I do emphasize that consistency is key in this matter. There is no particular right or wrong time in your day to do this, but I would strongly encourage you to try to keep it roughly around the same time of day if possible. This will help get you and your children in the routine of doing it, and not letting it wait until a “convenient” time in your day to squeeze it in. Also, do not feel pressured that this necessarily has to be a time of sophisticated conversations, digging into the hard questions of deep doctrines that many pastors and scholars do not even agree upon. This time with your children is a time for you to read the Scriptures, which are Jesus’ words to you. It is a time for you to come into your heavenly Father’s presence together and enjoy it, not necessarily to dive into the deep theological mysteries of the world (although there is absolutely nothing wrong with that if your children’s interest and conversation does happen to go in that direction!).
That being said, there are incredible helps to explaining the Scriptures in greater detail. If you have time for nothing else, I would recommend doing the three things I just mentioned. But there are a lot of good, theologically-solid commentaries out there that can help give deeper insights to what you read in the Bible. You might find one or two of these to be helpful to read over before your family time, as a sort of preparation; or you might even find it useful to read some of them directly with your children if your time permits.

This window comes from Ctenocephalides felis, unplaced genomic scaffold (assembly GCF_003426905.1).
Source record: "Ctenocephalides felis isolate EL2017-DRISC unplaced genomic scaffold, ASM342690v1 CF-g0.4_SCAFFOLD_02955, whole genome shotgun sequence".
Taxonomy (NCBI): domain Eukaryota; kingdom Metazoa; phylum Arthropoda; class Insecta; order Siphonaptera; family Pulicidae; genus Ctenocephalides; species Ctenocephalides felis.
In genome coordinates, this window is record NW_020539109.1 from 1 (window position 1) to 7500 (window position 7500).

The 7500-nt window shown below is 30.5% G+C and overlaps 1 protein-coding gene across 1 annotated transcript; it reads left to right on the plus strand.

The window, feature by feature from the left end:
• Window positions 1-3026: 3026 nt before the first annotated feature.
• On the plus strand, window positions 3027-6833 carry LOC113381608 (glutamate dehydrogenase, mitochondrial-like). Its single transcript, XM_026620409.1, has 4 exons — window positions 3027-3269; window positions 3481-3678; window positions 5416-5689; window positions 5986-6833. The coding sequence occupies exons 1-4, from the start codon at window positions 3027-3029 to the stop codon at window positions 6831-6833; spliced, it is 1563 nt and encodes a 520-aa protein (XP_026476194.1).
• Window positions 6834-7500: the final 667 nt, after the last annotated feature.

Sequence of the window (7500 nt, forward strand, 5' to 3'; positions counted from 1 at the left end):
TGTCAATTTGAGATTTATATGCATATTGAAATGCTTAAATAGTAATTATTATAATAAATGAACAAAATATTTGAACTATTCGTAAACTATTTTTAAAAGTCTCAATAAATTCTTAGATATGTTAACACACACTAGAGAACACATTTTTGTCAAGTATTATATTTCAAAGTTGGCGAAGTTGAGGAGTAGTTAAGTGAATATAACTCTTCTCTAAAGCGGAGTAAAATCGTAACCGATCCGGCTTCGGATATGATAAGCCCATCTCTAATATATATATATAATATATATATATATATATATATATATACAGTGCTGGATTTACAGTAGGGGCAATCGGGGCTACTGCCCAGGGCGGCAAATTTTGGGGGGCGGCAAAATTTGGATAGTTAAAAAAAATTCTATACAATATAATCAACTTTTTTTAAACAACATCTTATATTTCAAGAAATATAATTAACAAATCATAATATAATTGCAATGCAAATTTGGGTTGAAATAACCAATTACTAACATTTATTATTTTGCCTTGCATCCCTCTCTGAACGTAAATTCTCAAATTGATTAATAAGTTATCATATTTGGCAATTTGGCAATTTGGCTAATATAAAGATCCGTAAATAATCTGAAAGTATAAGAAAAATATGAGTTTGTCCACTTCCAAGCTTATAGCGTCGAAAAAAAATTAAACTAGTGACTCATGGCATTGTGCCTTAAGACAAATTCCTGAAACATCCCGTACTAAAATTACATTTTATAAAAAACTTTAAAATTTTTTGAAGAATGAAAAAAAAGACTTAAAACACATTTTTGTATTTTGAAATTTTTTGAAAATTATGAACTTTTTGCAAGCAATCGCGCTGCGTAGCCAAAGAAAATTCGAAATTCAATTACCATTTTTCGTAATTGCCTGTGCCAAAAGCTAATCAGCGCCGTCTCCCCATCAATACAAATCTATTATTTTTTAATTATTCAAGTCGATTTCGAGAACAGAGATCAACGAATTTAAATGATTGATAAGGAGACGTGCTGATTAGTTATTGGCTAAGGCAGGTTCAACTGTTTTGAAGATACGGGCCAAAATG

I do strongly believe that the Lord expects the husband and father of the family to take an active role in the responsibility of leading family worship. However, I know there are many wives and mothers out there whose husbands – for one reason or another – are unable or unwilling to take on this God-ordained task. In such circumstances, the best thing you can do for your husband is to pray for him. Your heavenly Father hears your prayers for him. Remember that the prayer of one of His children is very effectual (James 5:16). However, I do think that as you embark on this time with your children, it is important that you do not give your husband the impression that this is “something unpleasant” as he sees you engaging in this activity with your children. You want him to see you doing this, and then come away with an idea something like, “My wife and children seem to enjoy this time that they’re spending together; I wonder why they seem to find such joy and blessedness in it.” Who knows? By seeing your enjoyment of this special time together, he may very well be drawn in and attracted by what he sees the rest of his family happily engaged in.